It came together quickly; Some might say not fast enough, but last Friday, the Coronavirus Aid, Relief and Economic Security (CARES) Act became law. It is believed to be the largest emergency stimulus package in U.S. history, and it will have a significant impact on businesses and employees. There’s a lot in it (the bill is 880 pages). For those looking for a shorter version, here’s a section-by-section summary and a Skadden memo provides an overview. A Cleary memo summarizes 10 key aspects to the bill:
- Assistance for affected industries – $500 billion in loans, loan guarantees and other investments for industries affected by COVID-19, $454 billion for eligible businesses, states and municipalities and $46 billion for aviation businesses and national security-critical businesses
For aviation businesses and national security-critical businesses, Treasury must receive warrants, equity or senior debt from the borrower. Restrictions on share repurchases, capital distributions on common stock, executive compensation and workforce reductions apply. Airlines can be required to continue service of existing routes to the extent reasonable and practicable.
– See John’s blog from Friday for a nuance of the stock buybacks provision relating to airline companies.
For borrowers receiving relief from the $454 billion bucket, the Federal Reserve may make loans or purchase obligations or other interests directly from issuers or in the secondary market. Restrictions on share repurchases, capital distributions on common stock and executive compensation apply to direct loans to eligible businesses, unless waived by Treasury, and workforce reduction restrictions apply with respect to the mid-sized business program.
- Airline grants to support aviation workers – $32 billion, Treasury may make direct grants to the aviation industry that must be exclusively used for wages, salaries and benefits
Again, Treasury has authority to require warrants, equity or debt. Restrictions on share repurchases, capital distributions on common stock, executive compensation and workforce reductions, and airline service requirements, apply.
- SBA assistance for small businesses – $349 billion Paycheck Protection Program – SBA will provide guarantees for loans to small businesses generally less than 500 employees, aimed at covering payroll and necessities like rent and utilities and include loan forgiveness provisions that are available if certain conditions are met
- Financial sector liability guarantees – among other things, this includes a guarantee program for the U.S. money market mutual fund industry and bank debt guarantee authority
- Financial institution regulatory relief – among other things, this includes lending limit waivers, community bank relief, regulatory capital relief for SBA lending and accounting relief for financial institutions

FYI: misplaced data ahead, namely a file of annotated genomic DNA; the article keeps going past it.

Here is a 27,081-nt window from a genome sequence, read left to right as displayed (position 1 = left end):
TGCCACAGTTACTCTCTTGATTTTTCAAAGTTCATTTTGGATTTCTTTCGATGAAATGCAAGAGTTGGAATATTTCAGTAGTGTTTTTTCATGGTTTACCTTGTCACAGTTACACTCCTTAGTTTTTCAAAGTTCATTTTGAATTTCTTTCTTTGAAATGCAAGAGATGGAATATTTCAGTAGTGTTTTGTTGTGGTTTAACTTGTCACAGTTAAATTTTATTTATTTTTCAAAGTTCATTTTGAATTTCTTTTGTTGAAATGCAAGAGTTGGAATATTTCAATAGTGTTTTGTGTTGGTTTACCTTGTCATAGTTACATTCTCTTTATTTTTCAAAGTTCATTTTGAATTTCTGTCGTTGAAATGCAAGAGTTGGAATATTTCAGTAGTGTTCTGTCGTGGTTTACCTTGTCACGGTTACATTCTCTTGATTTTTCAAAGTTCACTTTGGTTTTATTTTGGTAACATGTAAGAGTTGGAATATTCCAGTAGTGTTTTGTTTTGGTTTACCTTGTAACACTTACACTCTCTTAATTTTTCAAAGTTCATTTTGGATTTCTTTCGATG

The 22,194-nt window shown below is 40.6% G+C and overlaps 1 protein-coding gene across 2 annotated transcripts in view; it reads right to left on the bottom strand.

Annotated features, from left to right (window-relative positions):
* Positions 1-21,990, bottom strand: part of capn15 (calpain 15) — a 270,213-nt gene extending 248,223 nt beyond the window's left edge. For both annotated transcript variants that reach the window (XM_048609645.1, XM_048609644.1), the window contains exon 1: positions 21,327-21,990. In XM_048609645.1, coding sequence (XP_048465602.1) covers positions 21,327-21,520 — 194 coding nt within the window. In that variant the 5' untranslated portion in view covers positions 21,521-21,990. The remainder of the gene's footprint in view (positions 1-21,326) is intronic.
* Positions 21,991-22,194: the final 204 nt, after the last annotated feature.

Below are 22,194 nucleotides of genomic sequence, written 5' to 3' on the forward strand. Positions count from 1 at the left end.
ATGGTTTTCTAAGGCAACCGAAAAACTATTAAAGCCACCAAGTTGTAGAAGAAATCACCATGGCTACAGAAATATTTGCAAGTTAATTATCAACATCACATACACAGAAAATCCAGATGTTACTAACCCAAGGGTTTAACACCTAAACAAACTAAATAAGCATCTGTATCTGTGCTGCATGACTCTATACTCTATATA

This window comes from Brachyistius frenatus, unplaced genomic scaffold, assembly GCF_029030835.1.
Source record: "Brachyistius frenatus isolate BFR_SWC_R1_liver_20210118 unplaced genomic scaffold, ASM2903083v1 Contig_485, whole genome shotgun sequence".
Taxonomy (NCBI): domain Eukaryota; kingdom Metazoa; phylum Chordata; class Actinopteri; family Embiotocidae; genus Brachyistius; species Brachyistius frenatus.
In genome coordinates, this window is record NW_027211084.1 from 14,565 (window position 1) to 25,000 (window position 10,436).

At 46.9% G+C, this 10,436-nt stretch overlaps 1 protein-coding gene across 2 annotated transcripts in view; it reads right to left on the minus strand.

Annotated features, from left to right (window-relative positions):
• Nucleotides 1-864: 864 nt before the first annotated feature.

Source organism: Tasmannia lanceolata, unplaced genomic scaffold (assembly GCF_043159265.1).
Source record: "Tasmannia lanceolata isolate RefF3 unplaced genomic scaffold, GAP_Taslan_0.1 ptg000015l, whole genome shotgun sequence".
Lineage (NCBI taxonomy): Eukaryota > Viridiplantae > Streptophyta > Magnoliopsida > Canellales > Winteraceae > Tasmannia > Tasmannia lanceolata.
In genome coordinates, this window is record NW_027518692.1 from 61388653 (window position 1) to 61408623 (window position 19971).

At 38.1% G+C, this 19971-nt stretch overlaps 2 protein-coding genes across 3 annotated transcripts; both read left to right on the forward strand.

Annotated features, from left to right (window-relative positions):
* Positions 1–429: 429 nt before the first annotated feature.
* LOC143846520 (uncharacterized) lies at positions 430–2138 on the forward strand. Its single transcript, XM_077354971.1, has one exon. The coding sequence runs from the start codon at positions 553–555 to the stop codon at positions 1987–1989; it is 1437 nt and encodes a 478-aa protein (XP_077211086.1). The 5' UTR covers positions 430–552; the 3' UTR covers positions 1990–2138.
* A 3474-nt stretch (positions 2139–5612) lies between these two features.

- Tax relief – among other things, this includes an employee retention tax credit, deferral of certain employer payroll taxes, increased ability to deduct net operating losses, an increase in the business interest allowable deduction from 30% of adjusted taxable income to up to 50%
– Also tucked in this section is a waiver of the federal excise tax on any distilled spirits used for making hand sanitizer – doubtful we’ll hear complaints about this business tax break.
- Mortgage & real estate related relief – among other things, this includes foreclosure moratorium and forbearance of multifamily residential mortgage loan payments on federally backed loans
- Potential relief for the hotel & restaurant industry
- Employee benefits & tax-qualified retirement savings plans – among other things, this includes ability for individual withdrawals on a tax favorable basis from eligible retirement plans and an increase in dollar cap on loans from qualified employer plans
- Family & medical leave – revisions to the Families First Coronavirus Response Act
The CARES Act also includes targeted funding for the health care system and other important provisions like unemployment. This McDermott memo delves into provisions related to the health care sector.
With the COVID-19 crisis unfolding daily, the measures taken by Congress, albeit imperfect, will hopefully stem some of the economic effects. There will likely be several rounds of “fix-it” sessions as constituents representing both sides of the aisle have particular wish lists that can be taken up moving forward because as many have noted, if the crisis persists for even longer, there may be calls for additional economic relief.
To help you find resources addressing various CARES Act provisions, we’re posting memos specifically related to the CARES Act in our “COVID-19” Practice Area.
-Lynn Jokela, TheCorporateCounsel.net March 30, 2020